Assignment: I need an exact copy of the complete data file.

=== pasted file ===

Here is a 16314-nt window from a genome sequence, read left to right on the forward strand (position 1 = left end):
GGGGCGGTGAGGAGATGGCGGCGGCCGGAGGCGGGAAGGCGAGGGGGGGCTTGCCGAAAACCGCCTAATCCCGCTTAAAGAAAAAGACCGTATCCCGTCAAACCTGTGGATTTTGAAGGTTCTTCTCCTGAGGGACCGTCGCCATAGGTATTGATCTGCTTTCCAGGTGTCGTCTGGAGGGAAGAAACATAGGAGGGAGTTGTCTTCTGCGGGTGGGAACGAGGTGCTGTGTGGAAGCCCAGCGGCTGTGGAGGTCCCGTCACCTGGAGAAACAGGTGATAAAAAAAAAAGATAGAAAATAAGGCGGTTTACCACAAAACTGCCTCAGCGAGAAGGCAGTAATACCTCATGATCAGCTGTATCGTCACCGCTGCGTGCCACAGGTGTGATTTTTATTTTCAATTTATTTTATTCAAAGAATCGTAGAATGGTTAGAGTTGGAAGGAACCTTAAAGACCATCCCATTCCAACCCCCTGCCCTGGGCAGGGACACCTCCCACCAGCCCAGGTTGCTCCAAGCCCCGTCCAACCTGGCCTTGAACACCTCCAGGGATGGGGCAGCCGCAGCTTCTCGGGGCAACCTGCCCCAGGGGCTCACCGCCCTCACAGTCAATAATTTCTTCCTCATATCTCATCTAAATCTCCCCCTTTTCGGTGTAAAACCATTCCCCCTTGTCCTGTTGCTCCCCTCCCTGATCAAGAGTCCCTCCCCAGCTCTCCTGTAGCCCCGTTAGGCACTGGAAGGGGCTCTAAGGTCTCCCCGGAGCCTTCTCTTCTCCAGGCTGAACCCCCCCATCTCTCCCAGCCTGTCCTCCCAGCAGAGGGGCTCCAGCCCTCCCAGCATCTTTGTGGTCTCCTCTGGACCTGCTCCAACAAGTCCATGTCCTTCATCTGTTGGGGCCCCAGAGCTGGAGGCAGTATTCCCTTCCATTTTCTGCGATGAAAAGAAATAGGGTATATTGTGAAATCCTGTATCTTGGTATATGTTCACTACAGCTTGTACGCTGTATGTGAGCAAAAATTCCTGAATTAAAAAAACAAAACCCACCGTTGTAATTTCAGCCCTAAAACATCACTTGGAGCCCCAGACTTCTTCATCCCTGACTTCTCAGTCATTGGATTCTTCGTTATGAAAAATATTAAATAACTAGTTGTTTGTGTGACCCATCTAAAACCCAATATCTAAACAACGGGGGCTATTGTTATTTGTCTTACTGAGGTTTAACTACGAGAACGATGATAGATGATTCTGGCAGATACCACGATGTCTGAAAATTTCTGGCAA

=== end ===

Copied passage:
Here is a 16314-nt window from a genome sequence, read left to right on the forward strand (position 1 = left end):
GGGGCGGTGAGGAGATGGCGGCGGCCGGAGGCGGGAAGGCGAGGGGGGGCTTGCCGAAAACCGCCTAATCCCGCTTAAAGAAAAAGACCGTATCCCGTCAAACCTGTGGATTTTGAAGGTTCTTCTCCTGAGGGACCGTCGCCATAGGTATTGATCTGCTTTCCAGGTGTCGTCTGGAGGGAAGAAACATAGGAGGGAGTTGTCTTCTGCGGGTGGGAACGAGGTGCTGTGTGGAAGCCCAGCGGCTGTGGAGGTCCCGTCACCTGGAGAAACAGGTGATAAAAAAAAAAGATAGAAAATAAGGCGGTTTACCACAAAACTGCCTCAGCGAGAAGGCAGTAATACCTCATGATCAGCTGTATCGTCACCGCTGCGTGCCACAGGTGTGATTTTTATTTTCAATTTATTTTATTCAAAGAATCGTAGAATGGTTAGAGTTGGAAGGAACCTTAAAGACCATCCCATTCCAACCCCCTGCCCTGGGCAGGGACACCTCCCACCAGCCCAGGTTGCTCCAAGCCCCGTCCAACCTGGCCTTGAACACCTCCAGGGATGGGGCAGCCGCAGCTTCTCGGGGCAACCTGCCCCAGGGGCTCACCGCCCTCACAGTCAATAATTTCTTCCTCATATCTCATCTAAATCTCCCCCTTTTCGGTGTAAAACCATTCCCCCTTGTCCTGTTGCTCCCCTCCCTGATCAAGAGTCCCTCCCCAGCTCTCCTGTAGCCCCGTTAGGCACTGGAAGGGGCTCTAAGGTCTCCCCGGAGCCTTCTCTTCTCCAGGCTGAACCCCCCCATCTCTCCCAGCCTGTCCTCCCAGCAGAGGGGCTCCAGCCCTCCCAGCATCTTTGTGGTCTCCTCTGGACCTGCTCCAACAAGTCCATGTCCTTCATCTGTTGGGGCCCCAGAGCTGGAGGCAGTATTCCCTTCCATTTTCTGCGATGAAAAGAAATAGGGTATATTGTGAAATCCTGTATCTTGGTATATGTTCACTACAGCTTGTACGCTGTATGTGAGCAAAAATTCCTGAATTAAAAAAACAAAACCCACCGTTGTAATTTCAGCCCTAAAACATCACTTGGAGCCCCAGACTTCTTCATCCCTGACTTCTCAGTCATTGGATTCTTCGTTATGAAAAATATTAAATAACTAGTTGTTTGTGTGACCCATCTAAAACCCAATATCTAAACAACGGGGGCTATTGTTATTTGTCTTACTGAGGTTTAACTACGAGAACGATGATAGATGATTCTGGCAGATACCACGATGTCTGAAAATTTCTGGCAA